Year : 2018 | Volume
: 15 | Issue : 3 | Page : 121-
Editor in Chief, Department of Pediatrics, Indraprastha Apollo Hospitals, New Delhi, India
R N Srivastava
Department of Pediatrics, Indraprastha Apollo Hospitals, New Delhi
|How to cite this article:|
Srivastava R N. Editorial.Apollo Med 2018;15:121-121
|How to cite this URL:|
Srivastava R N. Editorial. Apollo Med [serial online] 2018 [cited 2019 Jun 27 ];15:121-121
Available from: http://www.apollomedicine.org/text.asp?2018/15/3/121/240948
The present issue of Apollo Medicine includes three review articles. Swain et al. have discussed the uncommon problem of extranodal tuberculosis of the head and neck. Lymph nodes are most frequently affected by tuberculosis in the neck, which is readily detected and the diagnosis confirmed. Involvement of oropharynx, larynx, sinonasal tract, and salivary glands is uncommon and often unsuspected. The clinical features are nonspecific and present diagnostic challenges. The underlying causative condition needs to be differentiated from malignancies and various granulomatous lesions. The authors discuss various clinical and diagnostic aspects and the imaging procedures that help in the treatment. A further review describes nasal myiasis, an opportunistic infestation caused by housefly larvae, which is often seen in countries having a tropical climate with warm and humid air. Poor sanitation, chronic sinusoidal disease, and immunocompromised status are the predisposing factors. Endoscopic examination is diagnostic. Appropriate local treatment measures are discussed.
Kushwaha et al. have reviewed the therapeutic role of dinutuximab in the management of neuroblastoma, a common solid tumor in children below the age of 5 years. Its efficacy has been confirmed in improving survival of patients with high-risk neuroblastoma. Gupta et al. report their observations on the prevalence of opportunistic enteric parasitic infections in HIV-infected subjects. Cryptosporidium, Isospora, Cyclospora, and Microsporidia were detected in 52% of stool specimens. Such infections were more frequent in those with low CD4 cell counts. Mani et al. report the results of managing distal femoral fractures with fixing them by locking compression plate. They suggest that this method is the treatment of choice and has good functional outcomes. Khan has used in vitro testing using immunoCAP, which employs highly purified allergens, in patients with allergic rhinitis and asthma. They found such testing to be of value in detecting sensitization to a large variety of allergens including house dust mites, Parthenium, and cockroach, which may guide appropriate immunotherapy.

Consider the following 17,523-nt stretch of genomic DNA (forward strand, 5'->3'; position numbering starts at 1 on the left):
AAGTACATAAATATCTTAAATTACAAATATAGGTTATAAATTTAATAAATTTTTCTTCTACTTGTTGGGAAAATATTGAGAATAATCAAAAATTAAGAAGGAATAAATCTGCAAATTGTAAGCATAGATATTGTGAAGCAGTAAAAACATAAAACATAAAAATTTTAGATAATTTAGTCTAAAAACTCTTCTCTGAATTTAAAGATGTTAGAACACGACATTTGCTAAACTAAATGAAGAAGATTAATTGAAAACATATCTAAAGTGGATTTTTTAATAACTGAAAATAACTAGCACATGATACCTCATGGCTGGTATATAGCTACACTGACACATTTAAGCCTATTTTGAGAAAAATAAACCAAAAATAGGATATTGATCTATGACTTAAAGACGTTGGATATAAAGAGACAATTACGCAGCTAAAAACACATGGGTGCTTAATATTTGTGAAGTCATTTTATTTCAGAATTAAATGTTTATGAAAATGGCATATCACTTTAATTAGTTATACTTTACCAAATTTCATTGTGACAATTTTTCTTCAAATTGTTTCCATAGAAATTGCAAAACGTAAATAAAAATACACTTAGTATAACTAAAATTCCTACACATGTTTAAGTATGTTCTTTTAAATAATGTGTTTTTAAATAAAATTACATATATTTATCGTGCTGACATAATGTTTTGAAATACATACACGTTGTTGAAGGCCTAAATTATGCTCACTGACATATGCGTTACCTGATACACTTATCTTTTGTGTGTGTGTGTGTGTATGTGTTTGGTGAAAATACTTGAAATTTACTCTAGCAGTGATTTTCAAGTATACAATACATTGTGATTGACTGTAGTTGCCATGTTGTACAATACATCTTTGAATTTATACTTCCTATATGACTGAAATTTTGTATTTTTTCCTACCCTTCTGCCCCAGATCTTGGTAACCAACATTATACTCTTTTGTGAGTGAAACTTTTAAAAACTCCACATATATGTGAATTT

Ahmed and Dutta report their experience with the management of nonmissile, penetrating brain injury among civilians. Such injuries were caused in a variety of ways and led to multiple complications. Urgent neurosurgical measures and long-term observations are emphasized. Barker has described the management of neglected clubfoot using Ilizarov device without osteotomy. He obtained good results and suggests that the procedure may be particularly useful in countries where prompt early treatment of clubfoot is not made available for various reasons.
Several reports of rare and instructive cases are included. Aditya et al. report a patient in whom celiac axis stenosis was detected on computed tomographic (CT) scan before undertaking surgery for distal cholangiocarcinoma. They emphasize looking out for its presence preoperatively. Reddy describes a case of hilar cholangiocarcinoma (Klatskin tumor) in a 60-year-old woman that was suspected on axial contrast-enhanced CT and subsequently confirmed histologically.
Varma reports a case of wandering spleen with pancreatic volvulus. The abnormally located spleen in the abdomen or pelvis is due to laxity of intraperitoneal ligaments and carries a risk of torsion of the pedicle and splenic infarction. Aydin reports a 47-year-old patient having diverticulitis who developed perforation of the right colon and emphasizes diagnostic challenges.
Bakshi describes a case of a 52-year-old man with isolated retro-orbital fungal granuloma caused by Aspergillus versicolor that responded satisfactorily to surgical excision followed by treatment with itraconazole. Masodkar et al. report the occurrence of mucoepidermoid carcinoma of the vermillion border of the upper lip in a 34-year-old woman. Such tumors are rare and usually arise from the salivary tissue.
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